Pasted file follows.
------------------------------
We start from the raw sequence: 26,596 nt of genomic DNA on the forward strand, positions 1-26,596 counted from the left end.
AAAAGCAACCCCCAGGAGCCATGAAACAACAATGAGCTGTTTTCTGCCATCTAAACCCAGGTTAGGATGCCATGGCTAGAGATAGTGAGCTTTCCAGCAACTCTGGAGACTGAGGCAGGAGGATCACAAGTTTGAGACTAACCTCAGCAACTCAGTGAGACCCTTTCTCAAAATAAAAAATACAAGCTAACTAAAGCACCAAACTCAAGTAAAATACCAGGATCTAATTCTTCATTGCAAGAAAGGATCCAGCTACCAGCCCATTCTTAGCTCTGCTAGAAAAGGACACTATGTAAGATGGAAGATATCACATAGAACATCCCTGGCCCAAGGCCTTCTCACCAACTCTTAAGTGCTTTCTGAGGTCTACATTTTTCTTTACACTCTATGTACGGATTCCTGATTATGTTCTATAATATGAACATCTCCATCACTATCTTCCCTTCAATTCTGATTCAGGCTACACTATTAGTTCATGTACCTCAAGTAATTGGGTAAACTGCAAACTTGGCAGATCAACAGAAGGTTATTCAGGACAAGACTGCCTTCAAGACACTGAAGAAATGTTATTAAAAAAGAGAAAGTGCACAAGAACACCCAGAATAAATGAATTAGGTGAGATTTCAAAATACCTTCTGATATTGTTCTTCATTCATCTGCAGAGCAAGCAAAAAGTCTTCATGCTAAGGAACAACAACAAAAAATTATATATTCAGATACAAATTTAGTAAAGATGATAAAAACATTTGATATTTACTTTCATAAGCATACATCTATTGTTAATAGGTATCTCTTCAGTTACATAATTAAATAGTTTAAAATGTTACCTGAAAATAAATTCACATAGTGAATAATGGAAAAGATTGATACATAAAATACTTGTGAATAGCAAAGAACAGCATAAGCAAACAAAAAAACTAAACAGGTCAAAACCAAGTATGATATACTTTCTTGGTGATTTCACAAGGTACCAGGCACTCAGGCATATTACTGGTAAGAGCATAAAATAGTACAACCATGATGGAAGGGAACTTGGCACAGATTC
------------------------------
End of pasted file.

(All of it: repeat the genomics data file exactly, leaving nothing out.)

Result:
We start from the raw sequence: 26,596 nt of genomic DNA on the forward strand, positions 1-26,596 counted from the left end.
AAAAGCAACCCCCAGGAGCCATGAAACAACAATGAGCTGTTTTCTGCCATCTAAACCCAGGTTAGGATGCCATGGCTAGAGATAGTGAGCTTTCCAGCAACTCTGGAGACTGAGGCAGGAGGATCACAAGTTTGAGACTAACCTCAGCAACTCAGTGAGACCCTTTCTCAAAATAAAAAATACAAGCTAACTAAAGCACCAAACTCAAGTAAAATACCAGGATCTAATTCTTCATTGCAAGAAAGGATCCAGCTACCAGCCCATTCTTAGCTCTGCTAGAAAAGGACACTATGTAAGATGGAAGATATCACATAGAACATCCCTGGCCCAAGGCCTTCTCACCAACTCTTAAGTGCTTTCTGAGGTCTACATTTTTCTTTACACTCTATGTACGGATTCCTGATTATGTTCTATAATATGAACATCTCCATCACTATCTTCCCTTCAATTCTGATTCAGGCTACACTATTAGTTCATGTACCTCAAGTAATTGGGTAAACTGCAAACTTGGCAGATCAACAGAAGGTTATTCAGGACAAGACTGCCTTCAAGACACTGAAGAAATGTTATTAAAAAAGAGAAAGTGCACAAGAACACCCAGAATAAATGAATTAGGTGAGATTTCAAAATACCTTCTGATATTGTTCTTCATTCATCTGCAGAGCAAGCAAAAAGTCTTCATGCTAAGGAACAACAACAAAAAATTATATATTCAGATACAAATTTAGTAAAGATGATAAAAACATTTGATATTTACTTTCATAAGCATACATCTATTGTTAATAGGTATCTCTTCAGTTACATAATTAAATAGTTTAAAATGTTACCTGAAAATAAATTCACATAGTGAATAATGGAAAAGATTGATACATAAAATACTTGTGAATAGCAAAGAACAGCATAAGCAAACAAAAAAACTAAACAGGTCAAAACCAAGTATGATATACTTTCTTGGTGATTTCACAAGGTACCAGGCACTCAGGCATATTACTGGTAAGAGCATAAAATAGTACAACCATGATGGAAGGGAACTTGGCACAGATTC